To execute the GCI, the most recent of the four initiatives, the Chinese side said it has already set up several Confucius Institutes and recently concluded the Dragon Boat Festival in Pokhara, which Chinese Ambassador Chen Song calls a part of the GCI.
On the BRI, officials from Beijing said that the implementation plan, which was said to have been the top Chinese priority for signing during Dahal’s visit, is unlikely to go ahead.
However, a mention of the Chinese concerns over the BRI implementation plan will be included, with mutual consent, in a joint statement to be issued after the talks.
Nepal joined the BRI, an ambitious Chinese global infrastructure push, in 2017. Even though there has been a lot of talk about the BRI’s execution in Nepal, not a single project under it has taken off.
As Nepal has some reservations over project financing and funding under the BRI, Dahal, in the Kantipur interview, stated that Nepal cannot afford loans to execute the projects. “If we are offered grants under the BRI, we will accept them. There are no differences over this issue within the government,” said the prime minister, who expressed some reservations over the BRI too.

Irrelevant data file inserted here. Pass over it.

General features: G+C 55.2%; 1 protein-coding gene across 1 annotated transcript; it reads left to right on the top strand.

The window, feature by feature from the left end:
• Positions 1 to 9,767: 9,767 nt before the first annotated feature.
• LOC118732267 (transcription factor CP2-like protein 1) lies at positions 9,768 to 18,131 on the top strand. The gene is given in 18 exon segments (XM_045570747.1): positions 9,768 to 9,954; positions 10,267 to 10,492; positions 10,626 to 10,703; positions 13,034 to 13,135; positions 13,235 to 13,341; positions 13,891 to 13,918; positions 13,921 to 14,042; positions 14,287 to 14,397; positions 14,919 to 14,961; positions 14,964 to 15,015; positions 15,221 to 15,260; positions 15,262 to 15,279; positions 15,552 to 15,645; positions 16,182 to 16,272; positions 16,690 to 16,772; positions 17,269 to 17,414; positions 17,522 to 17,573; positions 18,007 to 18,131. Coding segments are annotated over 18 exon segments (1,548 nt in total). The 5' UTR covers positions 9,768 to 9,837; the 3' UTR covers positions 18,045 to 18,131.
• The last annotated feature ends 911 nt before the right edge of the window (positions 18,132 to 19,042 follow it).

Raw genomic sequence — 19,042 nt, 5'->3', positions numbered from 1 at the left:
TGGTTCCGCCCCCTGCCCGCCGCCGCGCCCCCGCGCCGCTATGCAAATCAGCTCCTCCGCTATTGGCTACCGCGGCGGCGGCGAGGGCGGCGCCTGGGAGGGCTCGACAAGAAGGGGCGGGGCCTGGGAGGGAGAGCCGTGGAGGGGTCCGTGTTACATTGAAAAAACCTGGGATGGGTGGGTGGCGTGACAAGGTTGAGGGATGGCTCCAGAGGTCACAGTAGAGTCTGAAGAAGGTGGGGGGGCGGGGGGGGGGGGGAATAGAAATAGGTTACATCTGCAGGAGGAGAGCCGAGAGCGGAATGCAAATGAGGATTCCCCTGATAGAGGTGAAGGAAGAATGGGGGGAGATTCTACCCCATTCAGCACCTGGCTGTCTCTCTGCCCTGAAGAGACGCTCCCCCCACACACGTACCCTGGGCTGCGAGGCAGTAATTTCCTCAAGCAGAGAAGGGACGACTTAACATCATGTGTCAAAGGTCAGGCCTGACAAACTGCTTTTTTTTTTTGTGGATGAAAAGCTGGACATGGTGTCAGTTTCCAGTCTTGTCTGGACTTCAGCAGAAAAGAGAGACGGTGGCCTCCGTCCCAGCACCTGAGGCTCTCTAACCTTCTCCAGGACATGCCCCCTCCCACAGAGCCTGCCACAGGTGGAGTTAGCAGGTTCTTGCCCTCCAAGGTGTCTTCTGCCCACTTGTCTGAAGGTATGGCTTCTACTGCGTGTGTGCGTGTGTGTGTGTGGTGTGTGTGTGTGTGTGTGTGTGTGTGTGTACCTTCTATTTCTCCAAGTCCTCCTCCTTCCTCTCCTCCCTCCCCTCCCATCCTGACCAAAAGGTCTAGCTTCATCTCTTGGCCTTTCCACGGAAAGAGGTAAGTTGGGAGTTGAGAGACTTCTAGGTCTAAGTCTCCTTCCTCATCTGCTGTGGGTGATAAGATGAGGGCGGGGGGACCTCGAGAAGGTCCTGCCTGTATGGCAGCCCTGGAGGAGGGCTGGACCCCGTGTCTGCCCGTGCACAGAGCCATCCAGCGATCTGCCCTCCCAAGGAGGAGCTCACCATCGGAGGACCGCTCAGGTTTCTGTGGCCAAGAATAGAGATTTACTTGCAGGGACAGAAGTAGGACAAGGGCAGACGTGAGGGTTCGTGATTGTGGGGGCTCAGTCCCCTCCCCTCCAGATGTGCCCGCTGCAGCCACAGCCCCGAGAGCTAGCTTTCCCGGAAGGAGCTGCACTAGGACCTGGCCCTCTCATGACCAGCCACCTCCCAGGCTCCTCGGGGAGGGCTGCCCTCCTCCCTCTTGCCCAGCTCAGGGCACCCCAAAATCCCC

The Nepali Congress, one of the major government partners, has already warned the prime minister not to agree to security-related matters and the BRI’s implementation because the initiative also proposes strategic exchanges between the law enforcement agencies of the two countries.
“In the current context, we need to review the BRI pact, because we cannot afford equal contributions [as China],” said Bhatta. “Probably, when leaders from both sides meet, they will heed each other’s concerns.”
Besides the BRI, the Chinese president announced the GDI in 2021, the GSI in 2022, and the GCI in 2023, inviting the international community to join these undertakings.
Nepal has accepted two small projects under the GDI as it aligns with the United Nations Sustainable Development Goals, but has refused to join the GSI as per its stated foreign policy.